US companies boosting their free college commitments

Growing use of third-party services seen aiding employee-students find their options, although with suspicions of hidden costs

二月 12, 2022
Student using laptop having online class with teacher
Source: iStock

Free-college programmes run by major companies such as Amazon and Walmart are getting some key quality improvements, albeit with the longer-term trade-offs still unclear, an analysis has found.

The review by the Century Foundation, a progressive thinktank often sceptical of corporate education promises, marks the second independent assessment within five months to offer some positive views of the fast-growing workplace benefit.

The Century Foundation’s appraisal focused largely on Guild Education, a private company that has been chosen by an expanding list of major US corporations to manage their employee education benefit programmes.

A chief benefit of the emergence of Guild and similar intermediary partners, said Stephanie Hall, a senior fellow specialising in higher education policy at the Century Foundation, is that millions of US employees are getting streamlined systems for finding and paying for their college educations.

In many cases, Dr Hall said, the employers have begun paying the promised education benefits upfront, leaving the specialists such as Guild to guide employees through their choices and then handle other enrolment processes.

“Guild and at least one or two other companies that do this kind of work…have made it easier for these employees to access their benefits,” she said. “That’s great; that’s a positive addition to the scene.”

Chief drawbacks to the system, however, include the tendency of Guild to guide students towards online options, rather than a full range of college and university choices, Dr Hall said. Also, she said, much of the third-party system is not transparent to outside examination, raising concerns about possible conflicts of interest among companies such as Guild when it comes to offering the best available options to employee-students.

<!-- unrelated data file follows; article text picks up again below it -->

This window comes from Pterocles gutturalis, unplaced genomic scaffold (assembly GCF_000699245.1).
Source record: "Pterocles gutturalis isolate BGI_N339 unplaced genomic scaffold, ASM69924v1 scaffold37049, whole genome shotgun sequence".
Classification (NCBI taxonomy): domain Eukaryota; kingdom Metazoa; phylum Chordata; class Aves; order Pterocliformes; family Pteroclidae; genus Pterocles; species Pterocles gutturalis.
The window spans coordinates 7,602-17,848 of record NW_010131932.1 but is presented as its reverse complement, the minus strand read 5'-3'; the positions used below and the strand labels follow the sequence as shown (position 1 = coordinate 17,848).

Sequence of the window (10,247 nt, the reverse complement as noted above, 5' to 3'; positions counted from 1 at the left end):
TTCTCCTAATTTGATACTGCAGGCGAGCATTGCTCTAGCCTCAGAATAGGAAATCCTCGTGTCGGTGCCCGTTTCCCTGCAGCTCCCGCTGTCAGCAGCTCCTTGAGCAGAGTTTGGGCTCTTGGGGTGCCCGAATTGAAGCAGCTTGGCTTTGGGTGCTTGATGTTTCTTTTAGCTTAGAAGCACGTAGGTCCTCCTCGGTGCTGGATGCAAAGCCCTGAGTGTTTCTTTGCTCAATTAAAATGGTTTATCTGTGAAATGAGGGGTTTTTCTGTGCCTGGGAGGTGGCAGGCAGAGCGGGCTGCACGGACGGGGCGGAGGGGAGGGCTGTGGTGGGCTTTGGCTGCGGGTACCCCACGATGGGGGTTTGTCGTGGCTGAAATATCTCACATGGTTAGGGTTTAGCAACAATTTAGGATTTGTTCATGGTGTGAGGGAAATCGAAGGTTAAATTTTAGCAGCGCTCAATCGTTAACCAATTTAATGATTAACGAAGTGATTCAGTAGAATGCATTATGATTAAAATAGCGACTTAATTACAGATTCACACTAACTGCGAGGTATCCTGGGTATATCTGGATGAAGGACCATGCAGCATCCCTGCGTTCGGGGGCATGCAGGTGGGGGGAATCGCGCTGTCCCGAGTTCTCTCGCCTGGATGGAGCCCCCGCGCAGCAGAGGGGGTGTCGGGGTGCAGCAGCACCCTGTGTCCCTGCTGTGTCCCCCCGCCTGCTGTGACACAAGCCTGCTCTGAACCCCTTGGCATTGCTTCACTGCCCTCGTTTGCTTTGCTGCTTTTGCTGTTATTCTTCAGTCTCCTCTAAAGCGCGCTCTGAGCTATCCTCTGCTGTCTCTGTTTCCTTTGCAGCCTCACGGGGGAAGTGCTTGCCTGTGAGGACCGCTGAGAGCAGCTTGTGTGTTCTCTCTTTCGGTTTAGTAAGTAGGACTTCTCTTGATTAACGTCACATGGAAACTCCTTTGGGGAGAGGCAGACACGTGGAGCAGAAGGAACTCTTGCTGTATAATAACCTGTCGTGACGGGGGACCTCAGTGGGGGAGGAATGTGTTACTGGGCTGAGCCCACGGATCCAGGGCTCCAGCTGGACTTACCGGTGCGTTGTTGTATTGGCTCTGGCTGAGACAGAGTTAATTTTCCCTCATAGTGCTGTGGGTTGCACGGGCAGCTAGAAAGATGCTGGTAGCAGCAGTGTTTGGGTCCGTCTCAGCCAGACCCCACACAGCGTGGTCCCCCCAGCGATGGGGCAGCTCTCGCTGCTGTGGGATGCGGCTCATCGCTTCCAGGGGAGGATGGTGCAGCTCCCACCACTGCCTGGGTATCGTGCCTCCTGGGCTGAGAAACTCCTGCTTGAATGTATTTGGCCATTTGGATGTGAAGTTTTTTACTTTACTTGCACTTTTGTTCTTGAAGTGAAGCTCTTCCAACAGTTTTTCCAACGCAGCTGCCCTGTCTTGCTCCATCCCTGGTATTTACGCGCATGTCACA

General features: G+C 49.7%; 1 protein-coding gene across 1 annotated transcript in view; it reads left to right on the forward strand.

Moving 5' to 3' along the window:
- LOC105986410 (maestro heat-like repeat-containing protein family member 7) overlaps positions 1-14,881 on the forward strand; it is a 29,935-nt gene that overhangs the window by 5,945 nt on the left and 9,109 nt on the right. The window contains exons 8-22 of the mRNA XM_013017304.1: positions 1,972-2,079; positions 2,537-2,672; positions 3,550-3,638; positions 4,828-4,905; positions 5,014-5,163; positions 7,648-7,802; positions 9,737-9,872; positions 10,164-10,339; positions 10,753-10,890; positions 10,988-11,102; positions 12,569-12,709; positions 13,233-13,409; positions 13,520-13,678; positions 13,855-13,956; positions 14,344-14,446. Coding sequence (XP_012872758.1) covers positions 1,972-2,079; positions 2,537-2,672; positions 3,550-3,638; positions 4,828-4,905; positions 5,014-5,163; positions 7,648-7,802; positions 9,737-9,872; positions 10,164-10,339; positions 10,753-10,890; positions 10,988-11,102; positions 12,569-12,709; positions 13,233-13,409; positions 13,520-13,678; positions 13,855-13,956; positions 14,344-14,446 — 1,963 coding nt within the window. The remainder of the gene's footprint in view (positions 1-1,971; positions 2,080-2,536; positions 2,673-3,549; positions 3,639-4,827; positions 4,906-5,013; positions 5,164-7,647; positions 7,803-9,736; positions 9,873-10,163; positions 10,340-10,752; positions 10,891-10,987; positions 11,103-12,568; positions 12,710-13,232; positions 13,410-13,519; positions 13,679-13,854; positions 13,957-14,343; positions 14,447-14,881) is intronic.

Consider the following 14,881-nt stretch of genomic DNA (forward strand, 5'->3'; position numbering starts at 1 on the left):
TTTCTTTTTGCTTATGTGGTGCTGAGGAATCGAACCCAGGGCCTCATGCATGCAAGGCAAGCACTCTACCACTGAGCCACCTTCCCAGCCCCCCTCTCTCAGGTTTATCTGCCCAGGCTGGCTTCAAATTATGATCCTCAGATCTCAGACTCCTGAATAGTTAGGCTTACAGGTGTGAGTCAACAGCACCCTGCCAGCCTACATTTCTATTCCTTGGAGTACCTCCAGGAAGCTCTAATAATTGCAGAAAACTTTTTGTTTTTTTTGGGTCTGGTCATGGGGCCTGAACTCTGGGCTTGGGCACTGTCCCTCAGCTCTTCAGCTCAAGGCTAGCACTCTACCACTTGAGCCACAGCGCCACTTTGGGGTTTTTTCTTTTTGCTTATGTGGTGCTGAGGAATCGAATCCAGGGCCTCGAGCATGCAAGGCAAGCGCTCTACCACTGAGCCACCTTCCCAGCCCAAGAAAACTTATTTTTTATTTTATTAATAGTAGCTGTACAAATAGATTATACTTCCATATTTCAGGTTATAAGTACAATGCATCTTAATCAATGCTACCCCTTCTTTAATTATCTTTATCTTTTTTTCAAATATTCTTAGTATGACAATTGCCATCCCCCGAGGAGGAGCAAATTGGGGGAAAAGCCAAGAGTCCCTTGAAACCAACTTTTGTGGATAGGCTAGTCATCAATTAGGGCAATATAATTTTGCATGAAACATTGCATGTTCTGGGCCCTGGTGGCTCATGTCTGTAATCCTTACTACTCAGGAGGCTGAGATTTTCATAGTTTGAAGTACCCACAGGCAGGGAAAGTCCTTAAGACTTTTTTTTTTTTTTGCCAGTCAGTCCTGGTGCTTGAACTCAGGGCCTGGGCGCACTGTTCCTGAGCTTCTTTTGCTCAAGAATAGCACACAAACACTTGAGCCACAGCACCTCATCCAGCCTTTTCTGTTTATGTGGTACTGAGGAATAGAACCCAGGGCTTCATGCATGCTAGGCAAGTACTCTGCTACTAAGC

Corporate-funded higher education benefits have been spreading across the US, in a pandemic-transformed economy where many employers – especially in service industries – are struggling to find workers. The latest to join them just this week is Dollywood, the Tennessee theme park partly owned by entertainer Dolly Parton.

Guild acknowledged the online preference cited by the Century Foundation, agreeing that only 35 per cent of the programmes in its general course catalogue are available fully or partially in-person. But that also reflects employee choice, said Paul Freedman, president of the Learning Marketplace at Guild. He cited a survey of 868 prospective students in which 61 per cent said online learning was an important feature.

That reality, Dr Hall said, points to an even broader concern with employee educational benefits: the actual ability of hourly wage workers to afford traditional higher education options and fit their studies in their daily schedules, she said.

For people who are “spending 40 to 60 hours working and taking care of other people, there’s very little time left, even if it’s just online”, Dr Hall said.

Fitting higher education into a full-time job, Mr Freedman said, is clearly a challenge for many students who do not have the financial privilege of living on a campus for four years. The usual annual company contribution is $5,250 (£3,880) per worker, as that is the point at which education benefits in the US are legally subject to additional federal taxes, he said. Some companies allow a range of eligible fields of study and institutions, although the norm is to limit courses to those with direct applicability to the workplace, he said.

Guild, nevertheless, is determined to make the process as easy as possible for the workers, and growing numbers of companies and workers are joining in, Mr Freedman said. “There’s a war for talent” in many job sectors, and Guild appears to be the biggest such private coordinator of education benefits, having grown within six years to the point of serving nearly 5 million students at a time, he said.

Participating companies “find that people stay longer at their employer, are much more likely to be promoted to management, and much more likely to stay”, Mr Freedman said. “And that’s where employers are seeing their return on investment.”



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